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Bob Weir - vocals, acoustic guitar

Guests:
Rob Wasserman - upright bass on "Easy To Slip" & "Cassidy"
Stan Franks - lead acoustic guitar on "Cassidy"
Mickey Hart - percussion on "Cassidy"

For nearly four decades, the Seva health service organization has served people around the world who are struggling for health, cultural survival, and sustainable communities. A Sanskrit word meaning "selfless service," Seva was co-founded in 1978 by Dr. Larry Brilliant, Dr. Nicole Grasse, Ram Dass (former LSD pioneer Richard Alpert), and Hog Farmer and Woodstock icon Wavy Gravy (aka Hugh Romney), along with many dedicated individuals from the spiritual, music, and public health communities in and around Berkeley, California. Seva's fundraising efforts have been directly responsible for restoring eyesight to millions of people suffering from cataract blindness in India, Nepal, Tibet, Cambodia, Bangladesh, and throughout the African continent. Seva additionally has created programs to support agricultural and refugee relocation work in Guatemala and helps to combat health issues among Native Americans.

Wavy Gravy has been directly responsible for organizing benefit concert fundraisers in support of Seva's programs, and nobody has been more successful at mobilizing the musical communities than he. One of the most memorable benefits occurred in conjunction with Seva's 20th Anniversary in 1998, when David Crosby, Graham Nash, Jackson Browne, members of the Grateful Dead, Odetta, Iris DeMent, Dan Bern, Ramblin' Jack Elliot, Charlie Musselwhite, John Trudell, and various supporting musicians and friends took the stage of the intimate Berkeley Community Theater. Performing several hours of primarily acoustic music that featured plenty of extraordinary collaborations, this benefit, billed as Sing Out For Seva, would not only raise nearly $70,000 for medical aid in Third World countries, but also provide attendees with a musical experience not soon forgotten.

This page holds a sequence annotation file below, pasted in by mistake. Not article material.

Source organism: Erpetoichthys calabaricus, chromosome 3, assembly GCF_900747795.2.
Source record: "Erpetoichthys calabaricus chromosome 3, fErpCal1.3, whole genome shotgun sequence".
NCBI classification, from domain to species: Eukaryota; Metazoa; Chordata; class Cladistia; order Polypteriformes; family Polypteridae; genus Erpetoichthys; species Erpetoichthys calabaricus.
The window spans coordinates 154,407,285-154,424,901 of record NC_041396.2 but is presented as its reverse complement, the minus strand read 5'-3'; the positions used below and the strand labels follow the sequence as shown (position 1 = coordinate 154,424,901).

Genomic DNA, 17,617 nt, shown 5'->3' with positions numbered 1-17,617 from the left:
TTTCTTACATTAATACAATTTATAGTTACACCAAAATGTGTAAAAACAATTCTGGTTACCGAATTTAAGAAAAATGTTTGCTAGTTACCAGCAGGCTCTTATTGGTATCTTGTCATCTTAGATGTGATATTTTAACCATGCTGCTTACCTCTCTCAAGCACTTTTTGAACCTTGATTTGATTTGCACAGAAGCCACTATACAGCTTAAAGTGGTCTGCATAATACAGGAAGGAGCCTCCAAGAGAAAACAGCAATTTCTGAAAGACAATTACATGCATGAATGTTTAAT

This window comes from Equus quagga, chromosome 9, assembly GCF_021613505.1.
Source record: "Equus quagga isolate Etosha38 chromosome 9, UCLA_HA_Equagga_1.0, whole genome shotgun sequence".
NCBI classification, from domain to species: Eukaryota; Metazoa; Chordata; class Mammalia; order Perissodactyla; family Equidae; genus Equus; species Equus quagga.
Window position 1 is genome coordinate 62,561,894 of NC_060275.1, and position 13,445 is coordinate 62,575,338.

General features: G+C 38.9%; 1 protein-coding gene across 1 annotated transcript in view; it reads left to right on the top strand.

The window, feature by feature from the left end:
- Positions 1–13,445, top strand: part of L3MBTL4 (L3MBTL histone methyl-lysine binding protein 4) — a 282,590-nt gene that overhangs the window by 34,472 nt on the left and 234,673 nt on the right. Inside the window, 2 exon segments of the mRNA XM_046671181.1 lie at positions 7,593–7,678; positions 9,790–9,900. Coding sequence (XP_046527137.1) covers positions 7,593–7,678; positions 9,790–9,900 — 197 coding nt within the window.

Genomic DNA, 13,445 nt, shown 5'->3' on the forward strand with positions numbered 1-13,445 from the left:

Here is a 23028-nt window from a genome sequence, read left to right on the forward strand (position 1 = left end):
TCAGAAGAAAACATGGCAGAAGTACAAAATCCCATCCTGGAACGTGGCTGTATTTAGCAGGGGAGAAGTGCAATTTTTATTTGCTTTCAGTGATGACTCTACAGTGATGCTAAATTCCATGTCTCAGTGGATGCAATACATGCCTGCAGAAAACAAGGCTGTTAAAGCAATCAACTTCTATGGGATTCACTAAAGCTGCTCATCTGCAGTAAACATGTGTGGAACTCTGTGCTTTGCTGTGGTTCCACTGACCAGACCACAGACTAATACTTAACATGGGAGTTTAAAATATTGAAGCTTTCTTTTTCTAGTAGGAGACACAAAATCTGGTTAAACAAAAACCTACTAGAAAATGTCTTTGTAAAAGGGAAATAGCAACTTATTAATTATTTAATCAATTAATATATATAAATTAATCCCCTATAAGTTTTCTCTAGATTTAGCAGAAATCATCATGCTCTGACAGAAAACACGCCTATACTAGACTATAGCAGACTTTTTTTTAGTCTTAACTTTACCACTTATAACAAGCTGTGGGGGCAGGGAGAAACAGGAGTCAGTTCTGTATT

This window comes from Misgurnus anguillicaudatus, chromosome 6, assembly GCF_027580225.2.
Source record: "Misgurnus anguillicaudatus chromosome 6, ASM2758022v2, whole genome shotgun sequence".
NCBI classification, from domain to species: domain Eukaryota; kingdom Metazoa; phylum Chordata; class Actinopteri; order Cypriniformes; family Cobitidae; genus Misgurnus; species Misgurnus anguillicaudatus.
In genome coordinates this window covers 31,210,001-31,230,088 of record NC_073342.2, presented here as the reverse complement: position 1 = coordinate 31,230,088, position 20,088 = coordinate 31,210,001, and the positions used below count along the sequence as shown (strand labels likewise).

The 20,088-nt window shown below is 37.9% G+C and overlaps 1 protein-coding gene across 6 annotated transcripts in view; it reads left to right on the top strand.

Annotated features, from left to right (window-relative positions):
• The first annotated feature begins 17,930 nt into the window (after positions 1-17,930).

Bob Weir's contribution to the evening's festivities was no exception. After joining Ramblin' Jack Elliot for a duet on the Dead's classic "Friend Of The Devil" to conclude Jack's set (also available here in the Concert Vault), Weir begins his set by dipping way back in his repertoire. Initially performing solo acoustic, Weir kicks off his portion of the show with a rare performance of the blues-based "K.C. Moan," a song dating back to his pre-Grateful Dead jugband days with Jerry Garcia in Mother McCree's Uptown Jug Champions. One of many songs that they copped off of early 1960s Jim Kweskin & The Jug Band albums (but actually dating much further back to the Memphis Jug Band, who initially wrote it), this is an enjoyable glimpse into one of the root elements of the Grateful Dead's sound.

Following "K.C. Moan," Weir invites one of his main musical collaborators, Rob Wasserman, to the stage. Adding his distinctive upright bass stylings to the proceedings, Weir and Wasserman tackle "Easy To Slip," a song written by Little Feat front man Lowell George. Quite unlike the studio version recorded for Weir's Heaven Help the Fool album, this intimate acoustic take has a direct intensity that is far more interesting and provides Weir and Wasserman the space to stretch out a bit and improvise. Wasserman's upright bass work is typically outstanding here, and this extended performance receives a warm reception from the Berkeley audience.

For the set conclusion, Weir invites the extraordinary East-Bay guitarist Stan Franks and Mickey Hart to join him and Wasserman onstage. Franks had distinguished himself as a diversely talented guitarist, performing with the likes of jazz trumpeter Don Cherry and rapper Tupac Shakur and initially came to Weir's attention through his work in the extraordinary David Murray Octet. Franks would become a key element in the post-Grateful Dead Other Ones configuration, but this performance allows listeners the rare opportunity to hear him on acoustic. Performing one of Weir's most beloved songs, "Cassidy," this is a sizzling take that has Weir and Hart providing a rhythmic base that allows Franks and Wasserman to take full flight.